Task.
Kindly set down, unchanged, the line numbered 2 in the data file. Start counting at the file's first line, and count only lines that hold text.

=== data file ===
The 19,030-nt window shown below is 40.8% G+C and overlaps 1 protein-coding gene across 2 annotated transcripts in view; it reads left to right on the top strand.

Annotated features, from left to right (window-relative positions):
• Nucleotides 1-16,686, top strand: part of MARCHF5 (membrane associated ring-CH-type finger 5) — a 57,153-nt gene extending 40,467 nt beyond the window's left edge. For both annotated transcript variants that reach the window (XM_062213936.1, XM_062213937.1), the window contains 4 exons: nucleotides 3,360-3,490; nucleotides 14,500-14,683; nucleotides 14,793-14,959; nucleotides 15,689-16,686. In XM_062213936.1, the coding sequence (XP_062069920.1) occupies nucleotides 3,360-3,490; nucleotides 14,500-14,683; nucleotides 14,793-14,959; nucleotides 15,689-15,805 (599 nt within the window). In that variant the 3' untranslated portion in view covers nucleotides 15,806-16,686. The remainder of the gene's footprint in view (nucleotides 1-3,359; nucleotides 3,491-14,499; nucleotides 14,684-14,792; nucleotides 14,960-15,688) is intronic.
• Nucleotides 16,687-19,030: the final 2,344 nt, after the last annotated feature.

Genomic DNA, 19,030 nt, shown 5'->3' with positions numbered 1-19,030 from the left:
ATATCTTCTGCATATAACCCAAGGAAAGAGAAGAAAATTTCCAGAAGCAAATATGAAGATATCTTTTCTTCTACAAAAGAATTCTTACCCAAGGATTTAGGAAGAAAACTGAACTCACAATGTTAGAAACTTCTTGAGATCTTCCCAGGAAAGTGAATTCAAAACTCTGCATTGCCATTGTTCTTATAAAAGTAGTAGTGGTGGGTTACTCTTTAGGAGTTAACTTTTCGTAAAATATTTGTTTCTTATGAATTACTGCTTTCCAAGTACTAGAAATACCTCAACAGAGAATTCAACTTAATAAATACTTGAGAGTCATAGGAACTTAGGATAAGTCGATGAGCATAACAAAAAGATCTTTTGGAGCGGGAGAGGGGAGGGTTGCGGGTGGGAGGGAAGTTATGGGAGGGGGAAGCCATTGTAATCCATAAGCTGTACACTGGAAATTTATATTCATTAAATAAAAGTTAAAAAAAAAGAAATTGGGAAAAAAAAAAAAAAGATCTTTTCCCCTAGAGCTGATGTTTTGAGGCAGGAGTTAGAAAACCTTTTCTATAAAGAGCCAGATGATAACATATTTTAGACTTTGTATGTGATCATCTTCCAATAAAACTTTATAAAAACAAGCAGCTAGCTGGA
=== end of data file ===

Annotated features, from left to right (window-relative positions):